Rafael Nadal sets sights on first Miami title

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Rafael Nadal sets sights on first Miami title

The Sony Open may style itself as the ‘Fifth Grand Slam’ but it remains one of the most glaring omissions on Rafael Nadal’s extensive CV. After a decade of trying, the Spaniard has come tantalisingly close on three occasions but things have yet to fall in his favour in Miami thus far.

Nadal has accomplished almost everything on offer in the game bar winning the World Tour Finals and a handful of Masters crowns (apart from Miami, the others are Shanghai and Paris) but having already won so many glittering trophies, Nadal says he’s not interested in purely focusing on erasing the remaining gaps in his resume, he simply tries to perform his best in every event.

“I would love to win here any year, but if I said I’m extra motivated for Miami I would be lying to you,” Nadal said earlier this week.

“When I am playing any tournament, I always try my best, in every tournament, in every match.”

However in general, all the Spanish players look forward to competing in Miami due to the strong Latin supporters contingent which always turns out in force.

They’ve definitely inspired 2013 finalist David Ferrer over the year as he possesses a superb record at the event.

“It is different because there are a lot of Latinos here, so that makes the tournament a little more special for us,” Nadal agreed.

“I really feel loved from the people of America wherever I play over here, but it’s true that with all the Latin communities, it's really special.”

Nadal certainly has a golden chance of reaching his fourth Miami final this week, with a relatively clear path through to the last four.

The draw has been extremely kind to him this fortnight, putting him in the opposite half to Novak Djokovic, Andy Murray, Roger Federer, Jo-Wilfried Tsonga and DFerrer who are all in a loaded bottom section.

In contrast, Nadal will not face anyone inside the top ten until the semi-finals where he could play either Stanislas Wawrinka or Tomas Berdych, but after his shock defeat to Alex Dolgopolov in Indian Wells, as usual he’s taking nothing for granted.

“I didn't play well that day,” Nadal admitted.

“He played better than me. He deserved the victory. I fought until the end but it was not the day. But since then I’ve just tried to keep practicing hard to be ready for here.”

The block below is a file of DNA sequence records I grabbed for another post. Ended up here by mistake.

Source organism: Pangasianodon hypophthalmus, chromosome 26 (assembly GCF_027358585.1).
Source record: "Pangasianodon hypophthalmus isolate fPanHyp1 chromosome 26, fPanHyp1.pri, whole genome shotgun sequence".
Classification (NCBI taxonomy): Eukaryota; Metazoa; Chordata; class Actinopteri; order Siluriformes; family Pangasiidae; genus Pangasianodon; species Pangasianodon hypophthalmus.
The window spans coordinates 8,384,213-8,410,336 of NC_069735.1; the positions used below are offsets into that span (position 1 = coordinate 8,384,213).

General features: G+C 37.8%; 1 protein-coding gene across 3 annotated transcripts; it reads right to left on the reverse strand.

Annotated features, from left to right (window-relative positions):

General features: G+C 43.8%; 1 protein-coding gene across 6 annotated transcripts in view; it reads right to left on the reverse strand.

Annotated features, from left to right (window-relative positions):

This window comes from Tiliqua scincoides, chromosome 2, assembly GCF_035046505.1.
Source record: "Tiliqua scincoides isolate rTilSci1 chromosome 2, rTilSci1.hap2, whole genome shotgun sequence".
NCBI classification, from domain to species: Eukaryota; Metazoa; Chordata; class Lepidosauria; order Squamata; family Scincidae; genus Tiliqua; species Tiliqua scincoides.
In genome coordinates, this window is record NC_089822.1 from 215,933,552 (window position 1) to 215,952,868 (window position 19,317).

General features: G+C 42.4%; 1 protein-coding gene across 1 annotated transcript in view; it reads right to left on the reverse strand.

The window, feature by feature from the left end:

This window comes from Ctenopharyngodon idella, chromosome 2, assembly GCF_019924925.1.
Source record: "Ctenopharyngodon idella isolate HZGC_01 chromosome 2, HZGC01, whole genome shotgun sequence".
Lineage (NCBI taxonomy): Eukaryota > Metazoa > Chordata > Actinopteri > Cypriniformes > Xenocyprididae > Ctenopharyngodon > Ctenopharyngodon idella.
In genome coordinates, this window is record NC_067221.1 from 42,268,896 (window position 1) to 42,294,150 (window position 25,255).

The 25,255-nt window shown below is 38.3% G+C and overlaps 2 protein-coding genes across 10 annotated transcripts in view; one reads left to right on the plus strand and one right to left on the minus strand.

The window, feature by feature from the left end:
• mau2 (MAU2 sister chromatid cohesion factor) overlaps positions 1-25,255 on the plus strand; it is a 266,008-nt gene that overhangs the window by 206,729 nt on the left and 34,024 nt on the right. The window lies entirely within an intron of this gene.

The tennis tour can be relentless, particularly when you win titles with as much regularity as Nadal but its intensity has one big advantage, you never have too long to dwell on a defeat and the Spaniard said he quickly moved on from the Dolgopolov loss.

“One of the really negative things about tennis is that when you win you don't have time to celebrate,” Nadal said.

“After a few days you’re under pressure and you need to be ready again. But the positive thing is that when you lose, in a short period of time you get to play again. So on one hand it’s good but on the other hand, not so good.

After Indian Wells I immediately knew I’d soon have more opportunities to play better, and I hope I will do.”

Nadal may have missed out on winning a second Australian Open in January (and in doing so, becoming the first player ever to have won all four Grand Slams at least twice) but he’s still absolutely delighted with his start to 2014 which has seen him claim titles in Doha and Rio.

“Playing four tournaments and ending up with three finals and two victories is a great start,” Nadal said.

“I don't consider myself so good as to not be happy with this. But I can still improve. Even after I won in Rio, I felt that I can play better. I need a little bit of time to practice and find more confidence with my serve, with my movements.”

Nadal currently holds a mammoth points lead over Djokovic and Wawrinka in the rankings but he does have a huge points haul to defend over the clay-court season, as ever.

It’s never been a problem for him in the past but he says he’s always prepared for his dominance on the surface to suddenly end.

“If I’m not playing good tennis, it doesn’t matter what the surface is,” he said.

“I’ve had a lot of success on clay during the last probably nine, ten years. It's obviously a surface that has helped me to find the right feelings on the court. But clay doesn't guarantee success. I know how I have to play to do well but if you are not playing at the top level, you’re not going to win.”